“I had the chance to work for LVW as a time keeper and as an interviewer,” said Stephen Faust. “Bud opened doors for me that I never thought would have happened. The man deserves his retirement. He deserves everything in life.”
End of an Era
In August, Carson announced that Pro Wrestling World be closing up shop in January of 2018, the day of the Royal Rumble in Philadelphia. It wasn’t a matter of finances – the store continued to thrive and he had invested well. But spending every weekend of the past three decades at the store or at fan conventions had taken its toll, and he wanted to spend more time with his grandchildren.
“I’m very grateful for what happened here,” Carson said. “What started out to be a little baseball card store has developed into what other people say is the greatest wrestling museum that they’ve seen. It all started with a dream and a trust in the Lord. The Lord sent me people and it just developed.”
Those people all gathered for the store’s final day: Moyer, Faust, Dale Seip, Tim Walton, Chris Kulp, and even Dazzling Dennis, Carson’s old radio show co-host.
“It was more than a store,” Kulp said. “It was more than a museum. On any given Friday, Saturday or Sunday, you could come here and sit with Bud and whoever else was around, and chat about whatever or the good ol’ days of pro wrestling for however long we wanted to. It was about the camaraderie and the friendship. That’s what I’ll miss most.”
Carson tried to book Sammartino for the store’s last autograph signing, but the 82-year-old former world champion doesn’t travel from his Pittsburgh home anymore. With no name bigger than the Living Legend’s, Carson decided he’d be the final autograph signing, giving longtime customers a memento and thanking them for their support.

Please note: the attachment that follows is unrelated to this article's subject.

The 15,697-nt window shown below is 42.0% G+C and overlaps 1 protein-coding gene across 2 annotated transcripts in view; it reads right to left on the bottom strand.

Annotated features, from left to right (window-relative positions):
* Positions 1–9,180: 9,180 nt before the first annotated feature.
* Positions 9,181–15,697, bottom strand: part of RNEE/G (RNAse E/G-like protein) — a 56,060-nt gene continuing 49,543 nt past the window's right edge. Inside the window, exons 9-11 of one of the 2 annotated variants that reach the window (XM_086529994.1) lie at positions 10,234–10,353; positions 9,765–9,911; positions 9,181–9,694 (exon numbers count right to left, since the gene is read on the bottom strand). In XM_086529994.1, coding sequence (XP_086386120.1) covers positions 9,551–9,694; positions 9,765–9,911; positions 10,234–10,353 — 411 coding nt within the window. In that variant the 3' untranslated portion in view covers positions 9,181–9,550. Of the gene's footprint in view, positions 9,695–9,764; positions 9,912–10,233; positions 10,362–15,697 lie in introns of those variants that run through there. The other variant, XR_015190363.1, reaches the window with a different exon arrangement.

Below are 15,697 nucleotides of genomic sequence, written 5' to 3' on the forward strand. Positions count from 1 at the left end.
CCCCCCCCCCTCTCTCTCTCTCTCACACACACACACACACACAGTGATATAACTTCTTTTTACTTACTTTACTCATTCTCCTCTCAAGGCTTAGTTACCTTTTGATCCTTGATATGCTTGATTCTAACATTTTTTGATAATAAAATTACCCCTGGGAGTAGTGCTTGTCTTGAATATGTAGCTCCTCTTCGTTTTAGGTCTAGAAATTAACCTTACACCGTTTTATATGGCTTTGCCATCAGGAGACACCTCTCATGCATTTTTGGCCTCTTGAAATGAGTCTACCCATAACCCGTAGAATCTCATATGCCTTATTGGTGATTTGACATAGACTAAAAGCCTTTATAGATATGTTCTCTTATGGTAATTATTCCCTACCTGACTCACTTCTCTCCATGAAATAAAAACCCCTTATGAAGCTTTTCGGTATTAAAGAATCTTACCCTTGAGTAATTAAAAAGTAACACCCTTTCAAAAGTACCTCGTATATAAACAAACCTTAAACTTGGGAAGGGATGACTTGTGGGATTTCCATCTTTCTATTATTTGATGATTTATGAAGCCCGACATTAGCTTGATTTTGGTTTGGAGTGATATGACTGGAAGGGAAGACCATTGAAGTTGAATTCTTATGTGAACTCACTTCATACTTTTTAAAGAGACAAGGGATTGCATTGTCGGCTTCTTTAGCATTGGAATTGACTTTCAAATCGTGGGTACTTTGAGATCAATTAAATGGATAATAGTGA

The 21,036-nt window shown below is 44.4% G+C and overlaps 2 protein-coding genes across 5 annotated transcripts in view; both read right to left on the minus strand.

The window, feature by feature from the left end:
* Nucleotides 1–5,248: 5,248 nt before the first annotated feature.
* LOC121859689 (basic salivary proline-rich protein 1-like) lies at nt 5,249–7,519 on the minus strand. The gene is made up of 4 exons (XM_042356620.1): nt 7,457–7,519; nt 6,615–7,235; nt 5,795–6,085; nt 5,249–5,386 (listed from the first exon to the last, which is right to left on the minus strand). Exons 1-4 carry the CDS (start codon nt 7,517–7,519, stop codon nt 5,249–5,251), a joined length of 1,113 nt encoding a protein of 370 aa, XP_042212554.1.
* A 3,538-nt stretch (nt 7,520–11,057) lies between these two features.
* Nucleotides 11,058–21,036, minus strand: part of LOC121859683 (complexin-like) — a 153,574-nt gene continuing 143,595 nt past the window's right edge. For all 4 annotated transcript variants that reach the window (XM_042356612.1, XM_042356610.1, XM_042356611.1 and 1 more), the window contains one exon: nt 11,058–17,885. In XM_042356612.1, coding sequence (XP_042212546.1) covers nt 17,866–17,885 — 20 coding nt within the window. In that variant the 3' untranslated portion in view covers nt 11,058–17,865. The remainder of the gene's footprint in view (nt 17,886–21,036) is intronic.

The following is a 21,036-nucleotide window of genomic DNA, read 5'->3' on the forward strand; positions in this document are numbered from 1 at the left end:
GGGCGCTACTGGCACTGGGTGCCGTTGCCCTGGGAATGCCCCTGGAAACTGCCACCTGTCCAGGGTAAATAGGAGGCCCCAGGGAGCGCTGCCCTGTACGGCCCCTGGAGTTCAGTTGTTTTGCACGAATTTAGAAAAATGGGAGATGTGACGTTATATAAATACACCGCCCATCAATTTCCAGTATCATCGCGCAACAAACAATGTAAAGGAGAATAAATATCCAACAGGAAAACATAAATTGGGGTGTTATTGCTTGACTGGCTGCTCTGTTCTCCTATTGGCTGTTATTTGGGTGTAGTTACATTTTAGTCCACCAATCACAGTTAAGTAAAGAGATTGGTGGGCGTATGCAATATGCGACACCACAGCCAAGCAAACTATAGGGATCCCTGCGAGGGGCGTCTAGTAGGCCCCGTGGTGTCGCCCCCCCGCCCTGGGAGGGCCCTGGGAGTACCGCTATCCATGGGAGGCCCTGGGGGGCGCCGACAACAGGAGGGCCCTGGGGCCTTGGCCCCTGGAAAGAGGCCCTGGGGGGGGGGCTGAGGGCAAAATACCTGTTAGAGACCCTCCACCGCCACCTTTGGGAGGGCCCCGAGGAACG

“I’ve been on that side of the table for so long, I thought how cool would it be to be on this side,” Carson laughed.
Walton said that over the years, fans from as far away as Boston trekked down to the Merchants Square Mall to experience the magic. Priding themselves on their meet-and-greets, their T-shirts were printed with “Where the legends come to meet the fans.”
“We’re not like these bigger conventions, Walton said. “When we had the autograph events here, we wanted the fans to enjoy themselves, spend a little time with their idols and come away with, ‘wow, we had a really good experience here. I’m going to tell friends of mine they should really stop by here.’ We really made sure, as our motto says, that the fans come first.”
Carson estimated that about 10%-15% of the memorabilia has already been sold to interested vendors. Now he’ll put some on eBay and bring others to conventions like Legends of the Ring and Icons of Wrestling.
“A lot of wrestlers honored in this museum are no longer with us, but we had the opportunity to meet them and a lot of them are now our friends,” Carson said. “Yesterday, Tony Atlas came out from behind his table to meet me. Honkytonk Man yelled ‘Bud Carson’s in the house!’”
One of Carson’s most prized possessions is a “Dr. Death” Steve Williams football jersey that he got signed two weeks before Williams’ death. “Since we’re both Christians, we had this connection between us,” Carson said. “When I went to see him and have the jersey signed, he gave me this look like ‘my time is running out. ‘I’m glad you came and honored me with this jersey.’”
Memories and relationships like that are what he’ll cherish forever. From the heroes he grew up to befriend, to the fans that have become buddies, to the colleagues that have become family, Carson has expanded his Pro Wrestling World into a tight-knit community of people bonded by suplexes, chairshots and crimson masks.
“I didn’t do this by myself,” he said. “I was the tip of the brush that God had and was stroking everything. He put it all together and he sent me these fine people to work with. I want to encourage everybody that if they have a dream, work hard at it, trust the Lord, and your dream will come true.”